A new breed of cocktail lounge has been emerging across the country, one dedicated to the golden age of the classic cocktail — the fizzes, the toddies, and the slings of the 1920s and ’30s.
Libations are taken seriously at these new-old spots, where correct glassware is used to serve concoctions carefully composed with authentic ingredients, fresh juices, and infusions that revive vintage recipes. As Sandy Levine says, it’s about “bartenders applying as much attention to cocktails as chefs do to food.”
Levine, the former general manager of Birmingham’s Chen Chow Brasserie, is the man behind Ferndale’s appealing new watering hole in the former Nami Sushi Bar on West Nine Mile Road. Its name, The Oakland Art Novelty Company, recalls the “Joe-sent-me” Prohibition era it’s meant to reflect. The Oakland was created in the mold of Levine’s favorite lounge in Chicago, where he and his wife lived briefly. The couple spent many evenings in the romanticized speakeasy setting of The Violet Hour on North Damen Avenue.
When they returned to their hometown of Detroit three years ago, it was with a plan in the back of their minds: to bring something reminiscent of The Violet Hour here.
“I contacted the guy who opened The Violet Hour and (jokingly) asked if he would open one in Detroit,” says Levine, who also researched the subject, reading David Wondrich’s books Imbibe! and Punch, which are considered definitive volumes on vintage drinks.
“He said he’d be happy to work with me if I was serious, and we had several meetings over the phone,” Levine says. “In the few years that I’ve been back in Detroit, he has achieved incredible success and now works with some major hotel chains, so he couldn’t dedicate the time and effort to open a bar here. He has been a sort of unofficial adviser to me in a lot of ways.”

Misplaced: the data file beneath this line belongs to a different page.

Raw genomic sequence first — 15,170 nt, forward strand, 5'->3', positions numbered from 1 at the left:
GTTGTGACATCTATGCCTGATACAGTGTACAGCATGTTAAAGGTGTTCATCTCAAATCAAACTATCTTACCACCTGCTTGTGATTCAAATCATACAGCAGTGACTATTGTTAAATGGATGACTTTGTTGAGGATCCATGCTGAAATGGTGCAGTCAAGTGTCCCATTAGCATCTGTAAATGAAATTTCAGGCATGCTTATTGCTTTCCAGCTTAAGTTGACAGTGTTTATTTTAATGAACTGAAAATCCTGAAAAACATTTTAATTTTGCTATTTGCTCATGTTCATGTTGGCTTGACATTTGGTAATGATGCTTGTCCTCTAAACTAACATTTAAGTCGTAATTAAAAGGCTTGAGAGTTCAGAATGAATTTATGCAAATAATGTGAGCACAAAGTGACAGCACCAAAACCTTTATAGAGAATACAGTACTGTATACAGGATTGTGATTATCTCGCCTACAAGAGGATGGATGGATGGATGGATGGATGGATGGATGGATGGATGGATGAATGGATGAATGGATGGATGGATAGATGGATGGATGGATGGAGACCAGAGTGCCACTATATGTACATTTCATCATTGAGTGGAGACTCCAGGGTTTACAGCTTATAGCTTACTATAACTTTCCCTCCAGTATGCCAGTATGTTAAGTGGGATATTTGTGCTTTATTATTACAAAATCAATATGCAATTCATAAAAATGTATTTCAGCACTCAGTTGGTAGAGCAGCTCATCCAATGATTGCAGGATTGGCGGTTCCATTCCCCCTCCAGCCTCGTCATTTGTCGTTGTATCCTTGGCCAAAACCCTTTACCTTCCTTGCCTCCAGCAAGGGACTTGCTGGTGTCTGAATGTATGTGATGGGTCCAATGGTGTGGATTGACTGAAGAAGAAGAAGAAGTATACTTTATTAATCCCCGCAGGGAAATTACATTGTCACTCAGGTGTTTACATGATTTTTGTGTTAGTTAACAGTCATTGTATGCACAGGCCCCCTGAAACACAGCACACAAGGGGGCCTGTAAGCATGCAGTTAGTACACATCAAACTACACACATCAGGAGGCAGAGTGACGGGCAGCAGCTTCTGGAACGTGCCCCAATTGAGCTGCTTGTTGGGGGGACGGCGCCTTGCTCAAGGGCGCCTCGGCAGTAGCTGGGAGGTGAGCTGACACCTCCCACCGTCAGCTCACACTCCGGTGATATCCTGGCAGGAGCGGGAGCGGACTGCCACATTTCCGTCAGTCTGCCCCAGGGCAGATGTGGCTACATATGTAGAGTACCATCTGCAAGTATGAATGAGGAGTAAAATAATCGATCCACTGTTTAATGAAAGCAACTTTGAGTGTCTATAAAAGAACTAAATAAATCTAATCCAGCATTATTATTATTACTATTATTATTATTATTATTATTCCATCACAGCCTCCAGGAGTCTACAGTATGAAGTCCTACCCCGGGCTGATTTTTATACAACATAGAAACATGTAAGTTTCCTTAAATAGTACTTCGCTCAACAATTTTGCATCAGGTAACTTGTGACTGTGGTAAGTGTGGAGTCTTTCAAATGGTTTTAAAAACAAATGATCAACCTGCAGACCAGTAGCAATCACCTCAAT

The result is Ferndale’s new nightspot, done up with fancifully carved period bar stools, high-backed chairs, and antique-style sofas and chairs against a background of deep purple bathed in soft light from 10 glittering crystal chandeliers and candles that flicker inside little glass holders.
Small wooden whiskey barrels on the bar hold special drinks that are meant to age before being served. “I’ve recently experimented with a variation of a Sazerac that I call On the Night You Were Born,” Levine says. “It contains rye whiskey, absinthe, and Pedro Ximénez. That will be the first cocktail we age in whiskey barrels.”
Other drinks on The Oakland bar menu include a margarita made with Añejo tequila and hickory-smoked ice, and a Manhattan that includes homemade maraschino cherries. “We’re working on making ones that explode in your mouth, similar to the spherical olives made at El Bulli in Spain,” he says.
The attention to detail is such that The Oakland makes its own bitters and fruit syrups and uses specially shaped “coupe” ice cubes to prevent excessive melting that interferes with the taste of such drinks as the Levines’ favorite, the Juliet and Romeo, a blend of gin, muddled mint and cucumber, and rosewater, which, of course, is on the list too.
For now, it’s cocktails-only, with some finger food to come later. The intimate room seats just 54, but a back patio will be added shortly. There, the theme will change to yet another revived theme from the past: the tiki bar.